7.5. Course List



  1. Assessment, Evaluation & Reporting of Student Achievement

Each student must have opportunities to achieve success according to his or her own interests, abilities and goals. Bright Future Academy assessment and evaluation policy is based on seven fundamental principles. The first one tells that assessment, evaluation, and reporting practices and procedures must be fair, transparent and equitable for all students. Students and parents need to know that evaluations are based on evidence of student learning performance and that there is consistency in the way grades are assigned.

When these 7 principles are fully understood and observed by all teachers, they will guide the collection of meaningful information that will help inform instructional decisions, promote student engagement and improve student learning:

  1. Fair for all students,
  2. Support all students, including students with and Individual Education Plan (IEP),
  3. Related to curriculum expectations as well as interest of all students,
  4. Clearly communicated to students and parents,
  5. Ongoing, varied in nature,
  6. Provide descriptive feedback that is meaningful and timely to support learning,
  7. Develop student self assessments.

8.1 Assessment and Evaluation Strategies

Bright Future Academy will utilize a variety of assessment and evaluation tools including tests, observations, reports, projects, group work, essays, quizzes, journals, and final examinations. The primary purpose of assessment and evaluation is to make students learn. In every first class of each course, students will be informed of the assessment and evaluation process and pertinent rubrics. Regular communication with parents / guardians is available. Tracking of students’ progress with respect to expectations is the shared responsibility of both students and teachers. Rubrics will be used by teachers regularly and consistently. Following major evaluations and assessments, interviews will be available for parents to communicate with teachers or school principal.

Evaluation of students should be fair and consistent within a given course. The evaluation policies will be submitted by the teachers in the various subject areas to the Principal for review before giving them to the students. In order to ensure that assessment and evaluation are valid and reliable, and that they lead to the improvement of student learning, teachers must use assessment and evaluation strategies that:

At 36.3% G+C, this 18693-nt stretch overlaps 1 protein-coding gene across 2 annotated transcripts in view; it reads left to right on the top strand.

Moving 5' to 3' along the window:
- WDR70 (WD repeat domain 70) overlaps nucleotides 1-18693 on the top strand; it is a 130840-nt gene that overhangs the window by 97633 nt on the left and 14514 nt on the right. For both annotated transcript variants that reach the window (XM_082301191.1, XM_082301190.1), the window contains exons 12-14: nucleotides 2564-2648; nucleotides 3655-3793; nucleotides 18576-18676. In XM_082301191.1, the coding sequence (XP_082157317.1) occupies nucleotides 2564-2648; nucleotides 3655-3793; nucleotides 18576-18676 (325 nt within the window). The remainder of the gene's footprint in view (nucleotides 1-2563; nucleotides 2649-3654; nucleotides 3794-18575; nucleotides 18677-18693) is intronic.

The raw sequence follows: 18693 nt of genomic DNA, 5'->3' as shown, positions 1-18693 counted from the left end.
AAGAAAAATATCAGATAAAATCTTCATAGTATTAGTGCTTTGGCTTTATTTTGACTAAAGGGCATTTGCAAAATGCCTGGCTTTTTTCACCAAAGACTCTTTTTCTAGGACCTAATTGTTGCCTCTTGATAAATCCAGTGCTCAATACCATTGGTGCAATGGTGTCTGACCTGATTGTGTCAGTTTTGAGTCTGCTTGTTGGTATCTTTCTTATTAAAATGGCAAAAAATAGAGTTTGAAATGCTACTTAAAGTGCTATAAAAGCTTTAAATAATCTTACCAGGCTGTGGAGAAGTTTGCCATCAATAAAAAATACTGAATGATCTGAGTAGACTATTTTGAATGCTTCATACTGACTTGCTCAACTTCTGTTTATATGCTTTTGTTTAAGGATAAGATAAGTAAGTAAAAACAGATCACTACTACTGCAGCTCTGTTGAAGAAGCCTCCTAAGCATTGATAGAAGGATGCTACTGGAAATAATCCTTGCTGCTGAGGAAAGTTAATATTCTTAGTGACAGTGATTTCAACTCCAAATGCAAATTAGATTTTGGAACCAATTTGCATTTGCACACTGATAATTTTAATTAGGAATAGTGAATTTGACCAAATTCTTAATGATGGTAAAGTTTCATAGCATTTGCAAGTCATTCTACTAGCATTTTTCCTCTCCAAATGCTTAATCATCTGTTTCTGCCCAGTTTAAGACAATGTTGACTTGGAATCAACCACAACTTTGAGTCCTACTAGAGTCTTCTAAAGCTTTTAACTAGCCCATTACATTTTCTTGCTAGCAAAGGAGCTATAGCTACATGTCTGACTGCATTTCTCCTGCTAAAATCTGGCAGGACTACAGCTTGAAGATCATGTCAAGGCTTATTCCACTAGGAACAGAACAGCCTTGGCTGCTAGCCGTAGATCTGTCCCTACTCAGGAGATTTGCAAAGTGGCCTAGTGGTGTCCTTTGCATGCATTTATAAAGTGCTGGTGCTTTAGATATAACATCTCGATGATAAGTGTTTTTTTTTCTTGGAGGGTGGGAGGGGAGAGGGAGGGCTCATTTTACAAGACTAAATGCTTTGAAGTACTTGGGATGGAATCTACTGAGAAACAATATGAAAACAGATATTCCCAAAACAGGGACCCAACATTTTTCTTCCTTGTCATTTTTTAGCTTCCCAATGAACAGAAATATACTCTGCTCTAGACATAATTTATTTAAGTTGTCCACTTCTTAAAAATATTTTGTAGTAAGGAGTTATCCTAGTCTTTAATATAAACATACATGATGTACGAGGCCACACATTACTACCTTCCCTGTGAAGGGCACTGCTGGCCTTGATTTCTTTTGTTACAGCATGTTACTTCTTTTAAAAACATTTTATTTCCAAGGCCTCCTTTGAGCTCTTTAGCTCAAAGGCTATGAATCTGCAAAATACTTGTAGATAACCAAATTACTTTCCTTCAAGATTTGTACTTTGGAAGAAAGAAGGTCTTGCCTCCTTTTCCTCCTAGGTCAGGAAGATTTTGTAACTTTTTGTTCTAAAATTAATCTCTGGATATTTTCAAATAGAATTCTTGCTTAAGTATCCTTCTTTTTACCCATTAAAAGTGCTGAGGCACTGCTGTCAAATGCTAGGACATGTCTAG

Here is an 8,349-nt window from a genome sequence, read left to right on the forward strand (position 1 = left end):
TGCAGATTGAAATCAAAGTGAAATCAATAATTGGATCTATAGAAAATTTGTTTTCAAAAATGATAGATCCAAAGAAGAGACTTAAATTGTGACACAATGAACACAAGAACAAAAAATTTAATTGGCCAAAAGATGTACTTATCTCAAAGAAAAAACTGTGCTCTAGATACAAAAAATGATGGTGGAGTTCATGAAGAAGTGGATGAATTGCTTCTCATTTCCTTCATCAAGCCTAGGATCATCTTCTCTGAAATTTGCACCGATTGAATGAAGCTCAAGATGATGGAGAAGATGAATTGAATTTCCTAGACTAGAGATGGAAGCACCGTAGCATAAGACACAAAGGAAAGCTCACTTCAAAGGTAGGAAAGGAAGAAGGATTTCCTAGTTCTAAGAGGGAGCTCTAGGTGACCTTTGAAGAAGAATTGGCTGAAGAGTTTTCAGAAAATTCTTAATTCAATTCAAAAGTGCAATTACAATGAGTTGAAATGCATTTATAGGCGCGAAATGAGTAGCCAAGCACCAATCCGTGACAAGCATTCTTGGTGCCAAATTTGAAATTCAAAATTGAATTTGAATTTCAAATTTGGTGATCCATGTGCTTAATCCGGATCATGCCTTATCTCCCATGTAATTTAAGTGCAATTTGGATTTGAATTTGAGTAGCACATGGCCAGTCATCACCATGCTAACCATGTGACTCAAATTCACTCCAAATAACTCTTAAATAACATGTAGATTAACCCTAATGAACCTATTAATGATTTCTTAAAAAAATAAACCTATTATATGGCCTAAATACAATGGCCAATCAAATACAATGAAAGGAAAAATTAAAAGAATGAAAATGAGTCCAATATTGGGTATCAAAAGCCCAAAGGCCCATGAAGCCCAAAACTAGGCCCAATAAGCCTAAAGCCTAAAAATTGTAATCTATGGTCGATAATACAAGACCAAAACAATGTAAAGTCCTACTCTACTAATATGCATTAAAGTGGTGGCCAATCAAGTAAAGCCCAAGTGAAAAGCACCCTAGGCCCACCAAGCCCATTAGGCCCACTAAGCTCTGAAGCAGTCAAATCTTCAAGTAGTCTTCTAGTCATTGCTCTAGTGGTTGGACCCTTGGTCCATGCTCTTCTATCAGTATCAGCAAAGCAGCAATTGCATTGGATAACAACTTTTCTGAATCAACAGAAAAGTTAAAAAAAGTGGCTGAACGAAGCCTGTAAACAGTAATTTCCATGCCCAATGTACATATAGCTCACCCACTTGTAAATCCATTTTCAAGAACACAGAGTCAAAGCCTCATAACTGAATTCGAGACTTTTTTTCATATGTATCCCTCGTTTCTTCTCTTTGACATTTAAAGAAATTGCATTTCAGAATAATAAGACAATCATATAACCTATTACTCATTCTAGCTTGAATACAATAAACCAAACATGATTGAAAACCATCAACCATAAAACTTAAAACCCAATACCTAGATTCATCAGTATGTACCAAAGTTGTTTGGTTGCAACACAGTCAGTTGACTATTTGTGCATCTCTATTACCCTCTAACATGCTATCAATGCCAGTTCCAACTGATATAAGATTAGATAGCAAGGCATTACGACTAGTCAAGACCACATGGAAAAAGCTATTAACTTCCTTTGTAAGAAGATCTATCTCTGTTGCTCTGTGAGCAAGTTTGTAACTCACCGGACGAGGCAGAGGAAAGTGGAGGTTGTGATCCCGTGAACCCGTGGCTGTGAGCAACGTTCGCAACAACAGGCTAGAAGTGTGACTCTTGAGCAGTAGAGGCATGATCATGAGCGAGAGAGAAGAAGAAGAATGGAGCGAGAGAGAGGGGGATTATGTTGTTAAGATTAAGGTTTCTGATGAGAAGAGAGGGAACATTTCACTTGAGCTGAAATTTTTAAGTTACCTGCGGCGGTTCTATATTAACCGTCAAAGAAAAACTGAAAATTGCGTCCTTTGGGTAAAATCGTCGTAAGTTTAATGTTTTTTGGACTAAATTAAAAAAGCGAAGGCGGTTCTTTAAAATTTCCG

• address both what students learn and how well they learn;
  • are based both on the categories of knowledge and skills and on the achievement level descriptions given in the achievement chart that appears in the curriculum policy document for each discipline,
  • are varied in nature, administered over a period of time, and designed to provide opportunities for students to demonstrate the full range of their learning,
  • are appropriate for the learning activities used, the purposes of instruction, and the needs and experiences of the students,
  • are fair to all students,
  • accommodate the needs of exceptional students, consistent with the strategies outlined in their Individual Education Plan (IEP),
  • accommodate the needs of students who are learning the language of instruction,
  • ensure that each student is given clear directions for improvement,
  • promote students’ ability to assess their own learning and to set specific goals,
  • include the use of samples of students’ work that provide evidence of their achievement,
  • are communicated clearly to students and parents at the beginning of the course and at other appropriate points throughout the course.

8.2 The Achievement Chart

The achievement chart for each discipline is included in the curriculum policy document for that discipline. The chart provides a reference point for all assessment practice and a framework within which to assess and evaluate student achievement.

  • The chart is organized into four broad categories; Knowledge / Understanding, Thinking / Inquiry, Communication, and Application / Making Connections. The Names of the categories differ slightly from one discipline to another, reflecting differences in the disciplines.